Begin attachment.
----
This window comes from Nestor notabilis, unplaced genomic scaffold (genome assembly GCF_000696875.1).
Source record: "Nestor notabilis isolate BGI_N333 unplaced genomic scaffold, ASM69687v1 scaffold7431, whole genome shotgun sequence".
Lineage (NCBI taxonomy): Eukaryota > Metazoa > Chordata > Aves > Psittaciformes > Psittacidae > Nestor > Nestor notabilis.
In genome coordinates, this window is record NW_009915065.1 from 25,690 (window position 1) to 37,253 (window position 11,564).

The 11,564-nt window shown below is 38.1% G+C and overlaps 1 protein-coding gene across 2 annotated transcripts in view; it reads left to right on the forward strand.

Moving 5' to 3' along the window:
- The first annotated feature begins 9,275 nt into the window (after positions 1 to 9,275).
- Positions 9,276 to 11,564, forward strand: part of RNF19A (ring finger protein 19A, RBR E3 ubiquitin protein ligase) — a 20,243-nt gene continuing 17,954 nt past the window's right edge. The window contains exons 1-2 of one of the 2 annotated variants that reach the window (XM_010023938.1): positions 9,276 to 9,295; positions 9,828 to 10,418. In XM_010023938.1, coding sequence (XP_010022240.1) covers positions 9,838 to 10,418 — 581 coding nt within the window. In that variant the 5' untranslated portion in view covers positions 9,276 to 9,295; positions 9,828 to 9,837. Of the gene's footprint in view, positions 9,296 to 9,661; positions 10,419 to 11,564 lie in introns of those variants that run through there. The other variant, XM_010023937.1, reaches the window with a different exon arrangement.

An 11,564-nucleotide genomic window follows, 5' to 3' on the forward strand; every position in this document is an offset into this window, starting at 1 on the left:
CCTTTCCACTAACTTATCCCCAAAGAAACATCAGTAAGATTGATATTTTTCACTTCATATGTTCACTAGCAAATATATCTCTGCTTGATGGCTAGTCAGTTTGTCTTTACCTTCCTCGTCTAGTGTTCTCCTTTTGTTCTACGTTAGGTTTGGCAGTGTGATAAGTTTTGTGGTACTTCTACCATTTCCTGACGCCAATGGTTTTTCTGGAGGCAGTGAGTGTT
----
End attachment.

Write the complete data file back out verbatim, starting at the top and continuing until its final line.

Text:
This window comes from Nestor notabilis, unplaced genomic scaffold (genome assembly GCF_000696875.1).
Source record: "Nestor notabilis isolate BGI_N333 unplaced genomic scaffold, ASM69687v1 scaffold7431, whole genome shotgun sequence".
Lineage (NCBI taxonomy): Eukaryota > Metazoa > Chordata > Aves > Psittaciformes > Psittacidae > Nestor > Nestor notabilis.
In genome coordinates, this window is record NW_009915065.1 from 25,690 (window position 1) to 37,253 (window position 11,564).

The 11,564-nt window shown below is 38.1% G+C and overlaps 1 protein-coding gene across 2 annotated transcripts in view; it reads left to right on the forward strand.

Moving 5' to 3' along the window:
- The first annotated feature begins 9,275 nt into the window (after positions 1 to 9,275).
- Positions 9,276 to 11,564, forward strand: part of RNF19A (ring finger protein 19A, RBR E3 ubiquitin protein ligase) — a 20,243-nt gene continuing 17,954 nt past the window's right edge. The window contains exons 1-2 of one of the 2 annotated variants that reach the window (XM_010023938.1): positions 9,276 to 9,295; positions 9,828 to 10,418. In XM_010023938.1, coding sequence (XP_010022240.1) covers positions 9,838 to 10,418 — 581 coding nt within the window. In that variant the 5' untranslated portion in view covers positions 9,276 to 9,295; positions 9,828 to 9,837. Of the gene's footprint in view, positions 9,296 to 9,661; positions 10,419 to 11,564 lie in introns of those variants that run through there. The other variant, XM_010023937.1, reaches the window with a different exon arrangement.

An 11,564-nucleotide genomic window follows, 5' to 3' on the forward strand; every position in this document is an offset into this window, starting at 1 on the left:
CCTTTCCACTAACTTATCCCCAAAGAAACATCAGTAAGATTGATATTTTTCACTTCATATGTTCACTAGCAAATATATCTCTGCTTGATGGCTAGTCAGTTTGTCTTTACCTTCCTCGTCTAGTGTTCTCCTTTTGTTCTACGTTAGGTTTGGCAGTGTGATAAGTTTTGTGGTACTTCTACCATTTCCTGACGCCAATGGTTTTTCTGGAGGCAGTGAGTGTT